Development, 2017 – PRESENT

[BIO AND PHOTO TK]

Governance, 2013 – PRESENT

Romana is a member of the U.S. board of The Toa Nafasi Project working on governance.  She is also a current board member (Chair of Development) for New Futures in the metropolitan Washington D.C. area, and board emeritus for WITF (PBS and NPR broadcast stations) in Central Pennsylvania.  Romana was past board chair for the YWCA in York, PA and past board member for the United Way, also in York.  Born in Rome, Italy; raised in Hong Kong and Tokyo; and then educated at in the United States, Romana is now retired and currently resides in Washington, D.C. with her husband.

Board of Directors

The United Republic of Tanzania

Chairperson, 2012 – PRESENT

Sarah is the founder and director of The Toa Nafasi Project, which has been operating in Kilimanjaro for five years. Prior to her work with Toa, Sarah spent an additional five years in Tanzania working for another NGO. She was born and raised in Washington DC and attended Columbia University.

Secretary, 2012 – PRESENT

[BIO AND PHOTO TK]

Treasurer, 2012 – PRESENT

[BIO AND PHOTO TK]

Member, 2015 – PRESENT

Robin is a clinical psychologist, living and working in Arusha, Tanzania for 35 years.  She has a special interest in child protection and promoting programs to increase the capacity of students and teachers within the government school system.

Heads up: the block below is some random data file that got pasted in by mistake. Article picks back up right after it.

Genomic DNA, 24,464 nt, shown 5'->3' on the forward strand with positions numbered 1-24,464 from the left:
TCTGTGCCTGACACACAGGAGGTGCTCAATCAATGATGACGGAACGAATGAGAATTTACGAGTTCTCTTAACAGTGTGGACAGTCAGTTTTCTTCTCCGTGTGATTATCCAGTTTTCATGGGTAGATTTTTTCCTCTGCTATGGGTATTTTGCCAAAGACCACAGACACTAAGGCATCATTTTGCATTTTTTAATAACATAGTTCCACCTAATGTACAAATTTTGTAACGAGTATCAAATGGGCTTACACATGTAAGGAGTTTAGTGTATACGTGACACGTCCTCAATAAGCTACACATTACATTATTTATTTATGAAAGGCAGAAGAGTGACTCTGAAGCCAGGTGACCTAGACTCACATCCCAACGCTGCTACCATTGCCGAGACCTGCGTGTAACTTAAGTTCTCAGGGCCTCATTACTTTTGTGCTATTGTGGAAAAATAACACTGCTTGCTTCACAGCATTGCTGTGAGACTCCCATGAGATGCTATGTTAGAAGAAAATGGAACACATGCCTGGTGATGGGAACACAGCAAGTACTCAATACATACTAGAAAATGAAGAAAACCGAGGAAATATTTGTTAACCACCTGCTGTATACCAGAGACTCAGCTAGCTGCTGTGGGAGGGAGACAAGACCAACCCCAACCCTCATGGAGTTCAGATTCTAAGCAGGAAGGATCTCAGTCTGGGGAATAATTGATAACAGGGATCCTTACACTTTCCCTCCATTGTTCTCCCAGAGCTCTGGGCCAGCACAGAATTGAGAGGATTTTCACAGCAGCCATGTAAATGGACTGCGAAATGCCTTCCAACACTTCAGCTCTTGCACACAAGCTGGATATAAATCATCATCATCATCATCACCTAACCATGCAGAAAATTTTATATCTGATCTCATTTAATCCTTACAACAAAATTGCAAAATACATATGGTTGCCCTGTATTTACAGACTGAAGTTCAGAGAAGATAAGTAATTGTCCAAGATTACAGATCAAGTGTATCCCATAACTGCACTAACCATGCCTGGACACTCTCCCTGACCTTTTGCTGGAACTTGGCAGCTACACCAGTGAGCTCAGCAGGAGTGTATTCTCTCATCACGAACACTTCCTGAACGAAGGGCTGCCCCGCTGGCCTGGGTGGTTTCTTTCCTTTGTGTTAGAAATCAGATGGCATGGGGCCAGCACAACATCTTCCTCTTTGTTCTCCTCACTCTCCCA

Member, 2015 – PRESENT

Methley is the owner and operator of Just-Kilimanjaro, a trekking outfit based in Moshi, Tanzania.  Just-Kilimanjaro has been in operation for the past 6 years.  Prior to this, he was working for another tour company.  He was born and raised in Machame, Kilimanjaro.

Staff (Tanzania)

Head Tutor and Project Leader

“I work as Toa Nafasi Head Teacher and Project Leader.  I am the mother of a newborn son called Baraka, which means ‘blessings.’ I have worked for the organization for four years. I was teaching at Kilimanjaro Education Academy (KEA) Primary School before joining the organization. I love the teaching job, and playing with the kids. I have gained significant experience such as identification of children’s learning problems and various techniques to improve their learning.”

Assistant Head Tutor, Mnazi Team

“I’m Clara, mother of a daughter called Angelfaith. I was running a small business before joining the organization. I enjoy teaching the kids and playing with them, and love The Project as a whole.”

Assistant Head Tutor, Mnazi Team

[BIO TK]

Assistant Head Tutor, Kiboriloni Team